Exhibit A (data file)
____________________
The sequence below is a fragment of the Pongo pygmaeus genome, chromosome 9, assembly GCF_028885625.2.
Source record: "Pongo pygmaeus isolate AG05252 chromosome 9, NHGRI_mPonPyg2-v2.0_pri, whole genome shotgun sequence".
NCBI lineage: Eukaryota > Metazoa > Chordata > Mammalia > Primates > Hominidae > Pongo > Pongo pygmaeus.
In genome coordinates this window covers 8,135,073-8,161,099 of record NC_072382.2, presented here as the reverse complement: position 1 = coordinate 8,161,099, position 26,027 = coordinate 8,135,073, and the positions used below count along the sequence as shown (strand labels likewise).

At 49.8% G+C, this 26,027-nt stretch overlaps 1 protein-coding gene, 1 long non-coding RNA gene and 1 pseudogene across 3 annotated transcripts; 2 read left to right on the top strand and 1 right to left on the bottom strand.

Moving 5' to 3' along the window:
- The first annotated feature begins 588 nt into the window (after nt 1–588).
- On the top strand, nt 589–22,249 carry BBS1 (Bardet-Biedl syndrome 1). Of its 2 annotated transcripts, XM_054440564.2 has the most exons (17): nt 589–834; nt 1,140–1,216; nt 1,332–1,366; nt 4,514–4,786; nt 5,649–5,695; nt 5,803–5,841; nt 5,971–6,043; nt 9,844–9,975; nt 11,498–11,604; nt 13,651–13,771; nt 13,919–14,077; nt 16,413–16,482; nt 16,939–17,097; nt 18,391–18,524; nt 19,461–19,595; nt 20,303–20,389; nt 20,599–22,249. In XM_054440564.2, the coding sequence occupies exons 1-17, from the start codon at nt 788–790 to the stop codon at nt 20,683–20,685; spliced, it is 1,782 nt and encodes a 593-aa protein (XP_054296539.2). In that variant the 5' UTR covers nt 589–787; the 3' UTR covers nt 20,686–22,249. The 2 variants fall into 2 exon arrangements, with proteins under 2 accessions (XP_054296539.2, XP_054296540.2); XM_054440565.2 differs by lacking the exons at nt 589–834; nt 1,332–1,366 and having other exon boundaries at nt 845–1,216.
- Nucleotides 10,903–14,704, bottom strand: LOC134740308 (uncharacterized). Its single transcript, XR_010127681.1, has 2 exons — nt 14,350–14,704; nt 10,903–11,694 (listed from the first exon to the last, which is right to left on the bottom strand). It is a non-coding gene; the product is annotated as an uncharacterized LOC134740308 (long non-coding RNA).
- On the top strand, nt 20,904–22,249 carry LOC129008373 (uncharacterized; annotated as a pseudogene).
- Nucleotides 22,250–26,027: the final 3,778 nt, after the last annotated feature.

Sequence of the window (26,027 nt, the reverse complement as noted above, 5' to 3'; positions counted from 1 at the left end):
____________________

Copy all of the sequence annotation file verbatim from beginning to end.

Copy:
The sequence below is a fragment of the Pongo pygmaeus genome, chromosome 9, assembly GCF_028885625.2.
Source record: "Pongo pygmaeus isolate AG05252 chromosome 9, NHGRI_mPonPyg2-v2.0_pri, whole genome shotgun sequence".
NCBI lineage: Eukaryota > Metazoa > Chordata > Mammalia > Primates > Hominidae > Pongo > Pongo pygmaeus.
In genome coordinates this window covers 8,135,073-8,161,099 of record NC_072382.2, presented here as the reverse complement: position 1 = coordinate 8,161,099, position 26,027 = coordinate 8,135,073, and the positions used below count along the sequence as shown (strand labels likewise).

At 49.8% G+C, this 26,027-nt stretch overlaps 1 protein-coding gene, 1 long non-coding RNA gene and 1 pseudogene across 3 annotated transcripts; 2 read left to right on the top strand and 1 right to left on the bottom strand.

Moving 5' to 3' along the window:
- The first annotated feature begins 588 nt into the window (after nt 1–588).
- On the top strand, nt 589–22,249 carry BBS1 (Bardet-Biedl syndrome 1). Of its 2 annotated transcripts, XM_054440564.2 has the most exons (17): nt 589–834; nt 1,140–1,216; nt 1,332–1,366; nt 4,514–4,786; nt 5,649–5,695; nt 5,803–5,841; nt 5,971–6,043; nt 9,844–9,975; nt 11,498–11,604; nt 13,651–13,771; nt 13,919–14,077; nt 16,413–16,482; nt 16,939–17,097; nt 18,391–18,524; nt 19,461–19,595; nt 20,303–20,389; nt 20,599–22,249. In XM_054440564.2, the coding sequence occupies exons 1-17, from the start codon at nt 788–790 to the stop codon at nt 20,683–20,685; spliced, it is 1,782 nt and encodes a 593-aa protein (XP_054296539.2). In that variant the 5' UTR covers nt 589–787; the 3' UTR covers nt 20,686–22,249. The 2 variants fall into 2 exon arrangements, with proteins under 2 accessions (XP_054296539.2, XP_054296540.2); XM_054440565.2 differs by lacking the exons at nt 589–834; nt 1,332–1,366 and having other exon boundaries at nt 845–1,216.
- Nucleotides 10,903–14,704, bottom strand: LOC134740308 (uncharacterized). Its single transcript, XR_010127681.1, has 2 exons — nt 14,350–14,704; nt 10,903–11,694 (listed from the first exon to the last, which is right to left on the bottom strand). It is a non-coding gene; the product is annotated as an uncharacterized LOC134740308 (long non-coding RNA).
- On the top strand, nt 20,904–22,249 carry LOC129008373 (uncharacterized; annotated as a pseudogene).
- Nucleotides 22,250–26,027: the final 3,778 nt, after the last annotated feature.

Sequence of the window (26,027 nt, the reverse complement as noted above, 5' to 3'; positions counted from 1 at the left end):